firearm, in violation of 21 U.S.C. § 922. (Doc. No. 19
[“Plea Agr.”] at 94.) Several paragraphs
discussed the statutory enhancement and its effects. For
example, paragraph 3, entitled “Statutory Enhancement
Notice”, advised that, due to the enhancement, the
statutory mandatory minimum sentence for Count One was 10
years. (Id. at 85.) The agreement further provided
The parties realize that based upon the minimum mandatory
statutory penalty, Defendant's adjusted base offense
level must begin at the first level in his criminal history
category that encompasses a 120 month sentence pursuant to
U.S.S.G. § 5G1.1(b).
(Id. at 88.) Vasquez signed the agreement and initialed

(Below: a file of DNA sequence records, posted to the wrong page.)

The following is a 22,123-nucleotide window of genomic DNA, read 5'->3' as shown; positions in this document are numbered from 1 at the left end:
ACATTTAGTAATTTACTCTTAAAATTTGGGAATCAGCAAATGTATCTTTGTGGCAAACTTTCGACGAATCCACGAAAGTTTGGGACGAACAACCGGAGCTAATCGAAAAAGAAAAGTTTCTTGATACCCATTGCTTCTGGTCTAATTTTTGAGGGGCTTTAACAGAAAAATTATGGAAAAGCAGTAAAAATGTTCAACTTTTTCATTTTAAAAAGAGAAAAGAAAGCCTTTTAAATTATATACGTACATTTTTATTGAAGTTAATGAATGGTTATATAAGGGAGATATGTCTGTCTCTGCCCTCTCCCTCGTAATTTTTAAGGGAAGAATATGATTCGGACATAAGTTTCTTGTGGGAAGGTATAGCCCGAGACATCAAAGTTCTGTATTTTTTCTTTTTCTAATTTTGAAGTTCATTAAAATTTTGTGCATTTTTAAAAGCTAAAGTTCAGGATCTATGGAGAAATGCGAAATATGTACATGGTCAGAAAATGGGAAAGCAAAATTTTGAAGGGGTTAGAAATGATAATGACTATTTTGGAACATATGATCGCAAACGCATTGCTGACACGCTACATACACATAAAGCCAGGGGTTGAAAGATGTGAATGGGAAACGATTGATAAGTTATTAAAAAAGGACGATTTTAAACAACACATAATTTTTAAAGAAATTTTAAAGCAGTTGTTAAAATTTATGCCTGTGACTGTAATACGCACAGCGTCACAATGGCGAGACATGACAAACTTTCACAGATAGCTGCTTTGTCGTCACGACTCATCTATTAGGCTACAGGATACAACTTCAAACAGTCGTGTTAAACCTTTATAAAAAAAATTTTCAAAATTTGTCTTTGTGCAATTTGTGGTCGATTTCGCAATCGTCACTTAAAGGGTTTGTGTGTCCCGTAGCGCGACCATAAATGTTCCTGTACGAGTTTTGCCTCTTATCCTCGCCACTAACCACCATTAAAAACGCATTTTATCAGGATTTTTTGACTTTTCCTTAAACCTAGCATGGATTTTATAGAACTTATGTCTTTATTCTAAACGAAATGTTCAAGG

each page. (See generally, id.)
February 19, 2016, the Court conducted a change of plea
hearing, during which the Court discussed in detail with
Vasquez both the written plea agreement and the consequence
of his guilty plea as they related to the notice of prior
felony drug offense. As part of the Fed. R. Crim. P. 11 plea
colloquy, the Court asked Vasquez if he had been previously
convicted of the state court offense and Vasquez answered in
the affirmative. (Doc. No. 33 (Change of Plea Hearing
Transcript [“Tr.”]) at 219.) The Court explained
that, under the enhancement, the presence of the prior felony
conviction would result in a minimum term of ten years
imprisonment, and Vasquez indicated that he understood.
(Id.) It was clear that Vasquez understood the
impact of the enhancement, as he responded to the Court's
question regarding whether he understood that the Court would
determine the sentence by asking, “Does it even matter,
because even though I have a mandatory minimum of 120
months?” (Id. at 228.) After asking if Vasquez